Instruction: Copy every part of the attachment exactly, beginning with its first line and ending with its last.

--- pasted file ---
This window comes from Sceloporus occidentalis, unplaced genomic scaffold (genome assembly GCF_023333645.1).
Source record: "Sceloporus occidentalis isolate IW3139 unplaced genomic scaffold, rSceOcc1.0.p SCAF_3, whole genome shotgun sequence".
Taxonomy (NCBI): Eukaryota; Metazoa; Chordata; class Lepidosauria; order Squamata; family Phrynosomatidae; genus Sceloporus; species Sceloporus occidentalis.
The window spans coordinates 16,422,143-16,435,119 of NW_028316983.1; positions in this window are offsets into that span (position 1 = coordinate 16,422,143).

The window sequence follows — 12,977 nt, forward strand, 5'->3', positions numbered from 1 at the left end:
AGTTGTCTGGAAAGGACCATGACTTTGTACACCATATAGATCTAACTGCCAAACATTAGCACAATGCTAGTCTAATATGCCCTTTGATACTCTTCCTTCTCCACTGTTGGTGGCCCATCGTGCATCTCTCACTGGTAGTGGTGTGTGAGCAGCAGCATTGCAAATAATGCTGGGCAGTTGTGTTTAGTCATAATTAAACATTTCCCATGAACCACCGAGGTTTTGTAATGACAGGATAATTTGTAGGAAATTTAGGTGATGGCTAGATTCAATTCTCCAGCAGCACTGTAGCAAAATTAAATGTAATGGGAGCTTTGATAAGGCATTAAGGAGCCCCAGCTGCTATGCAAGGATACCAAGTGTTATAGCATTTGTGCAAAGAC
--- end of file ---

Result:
This window comes from Sceloporus occidentalis, unplaced genomic scaffold (genome assembly GCF_023333645.1).
Source record: "Sceloporus occidentalis isolate IW3139 unplaced genomic scaffold, rSceOcc1.0.p SCAF_3, whole genome shotgun sequence".
Taxonomy (NCBI): Eukaryota; Metazoa; Chordata; class Lepidosauria; order Squamata; family Phrynosomatidae; genus Sceloporus; species Sceloporus occidentalis.
The window spans coordinates 16,422,143-16,435,119 of NW_028316983.1; positions in this window are offsets into that span (position 1 = coordinate 16,422,143).

The window sequence follows — 12,977 nt, forward strand, 5'->3', positions numbered from 1 at the left end:
AGTTGTCTGGAAAGGACCATGACTTTGTACACCATATAGATCTAACTGCCAAACATTAGCACAATGCTAGTCTAATATGCCCTTTGATACTCTTCCTTCTCCACTGTTGGTGGCCCATCGTGCATCTCTCACTGGTAGTGGTGTGTGAGCAGCAGCATTGCAAATAATGCTGGGCAGTTGTGTTTAGTCATAATTAAACATTTCCCATGAACCACCGAGGTTTTGTAATGACAGGATAATTTGTAGGAAATTTAGGTGATGGCTAGATTCAATTCTCCAGCAGCACTGTAGCAAAATTAAATGTAATGGGAGCTTTGATAAGGCATTAAGGAGCCCCAGCTGCTATGCAAGGATACCAAGTGTTATAGCATTTGTGCAAAGAC